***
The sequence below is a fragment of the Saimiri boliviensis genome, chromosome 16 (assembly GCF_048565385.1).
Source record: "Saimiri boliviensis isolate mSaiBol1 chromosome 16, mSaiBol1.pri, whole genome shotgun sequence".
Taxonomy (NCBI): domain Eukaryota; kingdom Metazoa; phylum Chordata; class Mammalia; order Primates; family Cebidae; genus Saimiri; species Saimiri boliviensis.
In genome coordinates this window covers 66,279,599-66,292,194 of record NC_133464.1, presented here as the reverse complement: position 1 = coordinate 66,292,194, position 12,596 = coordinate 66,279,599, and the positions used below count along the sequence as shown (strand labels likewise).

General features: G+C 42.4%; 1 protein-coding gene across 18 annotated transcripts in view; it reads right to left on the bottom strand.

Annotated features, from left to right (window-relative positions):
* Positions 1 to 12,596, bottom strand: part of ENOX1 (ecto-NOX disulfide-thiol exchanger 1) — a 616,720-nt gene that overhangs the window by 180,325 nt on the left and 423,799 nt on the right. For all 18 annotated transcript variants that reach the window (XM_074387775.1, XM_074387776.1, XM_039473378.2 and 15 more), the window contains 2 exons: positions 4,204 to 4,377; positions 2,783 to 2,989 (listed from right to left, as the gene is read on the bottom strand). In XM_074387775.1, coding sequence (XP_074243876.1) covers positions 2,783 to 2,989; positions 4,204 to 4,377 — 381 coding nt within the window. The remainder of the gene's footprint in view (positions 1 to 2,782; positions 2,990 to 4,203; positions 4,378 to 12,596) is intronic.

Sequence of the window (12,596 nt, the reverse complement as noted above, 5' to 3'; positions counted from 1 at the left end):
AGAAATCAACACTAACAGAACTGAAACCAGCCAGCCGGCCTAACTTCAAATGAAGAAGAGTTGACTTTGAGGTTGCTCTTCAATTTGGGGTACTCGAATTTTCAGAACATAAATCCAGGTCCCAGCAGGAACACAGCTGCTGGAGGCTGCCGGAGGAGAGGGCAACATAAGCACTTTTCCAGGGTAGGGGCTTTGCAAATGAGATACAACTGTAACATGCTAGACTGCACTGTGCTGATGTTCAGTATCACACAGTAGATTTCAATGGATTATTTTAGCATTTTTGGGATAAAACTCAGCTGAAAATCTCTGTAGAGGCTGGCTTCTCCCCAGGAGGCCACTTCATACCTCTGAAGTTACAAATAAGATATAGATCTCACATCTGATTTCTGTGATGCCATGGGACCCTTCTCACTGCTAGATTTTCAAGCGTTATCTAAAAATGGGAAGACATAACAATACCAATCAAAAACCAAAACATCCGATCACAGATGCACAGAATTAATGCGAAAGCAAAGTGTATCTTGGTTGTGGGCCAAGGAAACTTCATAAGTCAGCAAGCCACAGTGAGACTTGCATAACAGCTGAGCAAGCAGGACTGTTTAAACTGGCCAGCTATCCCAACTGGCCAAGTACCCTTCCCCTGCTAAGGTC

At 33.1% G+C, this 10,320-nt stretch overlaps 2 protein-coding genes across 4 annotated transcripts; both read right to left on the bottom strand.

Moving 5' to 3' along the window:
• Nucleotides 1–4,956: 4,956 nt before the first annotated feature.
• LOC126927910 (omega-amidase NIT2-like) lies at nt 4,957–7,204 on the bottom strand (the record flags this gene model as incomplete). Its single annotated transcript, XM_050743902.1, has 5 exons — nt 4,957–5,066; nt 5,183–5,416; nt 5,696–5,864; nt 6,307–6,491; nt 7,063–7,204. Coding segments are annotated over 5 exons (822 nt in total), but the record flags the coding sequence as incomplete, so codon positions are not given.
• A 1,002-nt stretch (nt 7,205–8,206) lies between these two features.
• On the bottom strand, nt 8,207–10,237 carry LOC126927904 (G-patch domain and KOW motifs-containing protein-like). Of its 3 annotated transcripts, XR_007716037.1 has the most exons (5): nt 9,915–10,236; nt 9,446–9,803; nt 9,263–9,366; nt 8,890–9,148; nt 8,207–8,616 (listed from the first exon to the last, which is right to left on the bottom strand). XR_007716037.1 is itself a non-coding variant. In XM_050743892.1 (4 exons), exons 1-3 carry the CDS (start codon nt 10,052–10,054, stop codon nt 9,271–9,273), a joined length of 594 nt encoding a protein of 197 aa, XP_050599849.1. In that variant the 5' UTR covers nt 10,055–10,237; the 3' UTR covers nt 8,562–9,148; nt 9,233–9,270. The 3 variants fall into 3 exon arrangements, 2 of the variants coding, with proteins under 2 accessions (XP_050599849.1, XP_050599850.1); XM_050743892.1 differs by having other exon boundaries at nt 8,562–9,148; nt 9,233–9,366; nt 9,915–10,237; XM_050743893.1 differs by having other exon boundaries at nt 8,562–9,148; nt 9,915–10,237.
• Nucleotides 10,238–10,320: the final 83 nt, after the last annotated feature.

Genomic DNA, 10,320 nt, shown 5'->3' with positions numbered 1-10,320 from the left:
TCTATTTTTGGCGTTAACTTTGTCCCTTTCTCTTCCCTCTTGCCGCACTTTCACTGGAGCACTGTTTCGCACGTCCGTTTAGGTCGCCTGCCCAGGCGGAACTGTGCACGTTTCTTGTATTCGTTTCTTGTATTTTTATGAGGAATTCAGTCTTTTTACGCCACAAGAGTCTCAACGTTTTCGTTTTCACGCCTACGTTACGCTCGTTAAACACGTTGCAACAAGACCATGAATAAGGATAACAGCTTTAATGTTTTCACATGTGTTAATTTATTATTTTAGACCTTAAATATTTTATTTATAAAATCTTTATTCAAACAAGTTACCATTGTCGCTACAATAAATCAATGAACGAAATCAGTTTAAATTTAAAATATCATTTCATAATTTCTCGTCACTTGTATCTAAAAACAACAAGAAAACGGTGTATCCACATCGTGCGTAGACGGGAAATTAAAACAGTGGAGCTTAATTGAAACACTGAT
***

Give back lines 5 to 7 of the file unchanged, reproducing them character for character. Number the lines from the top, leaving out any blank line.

General features: G+C 42.4%; 1 protein-coding gene across 18 annotated transcripts in view; it reads right to left on the bottom strand.

Annotated features, from left to right (window-relative positions):
* Positions 1 to 12,596, bottom strand: part of ENOX1 (ecto-NOX disulfide-thiol exchanger 1) — a 616,720-nt gene that overhangs the window by 180,325 nt on the left and 423,799 nt on the right. For all 18 annotated transcript variants that reach the window (XM_074387775.1, XM_074387776.1, XM_039473378.2 and 15 more), the window contains 2 exons: positions 4,204 to 4,377; positions 2,783 to 2,989 (listed from right to left, as the gene is read on the bottom strand). In XM_074387775.1, coding sequence (XP_074243876.1) covers positions 2,783 to 2,989; positions 4,204 to 4,377 — 381 coding nt within the window. The remainder of the gene's footprint in view (positions 1 to 2,782; positions 2,990 to 4,203; positions 4,378 to 12,596) is intronic.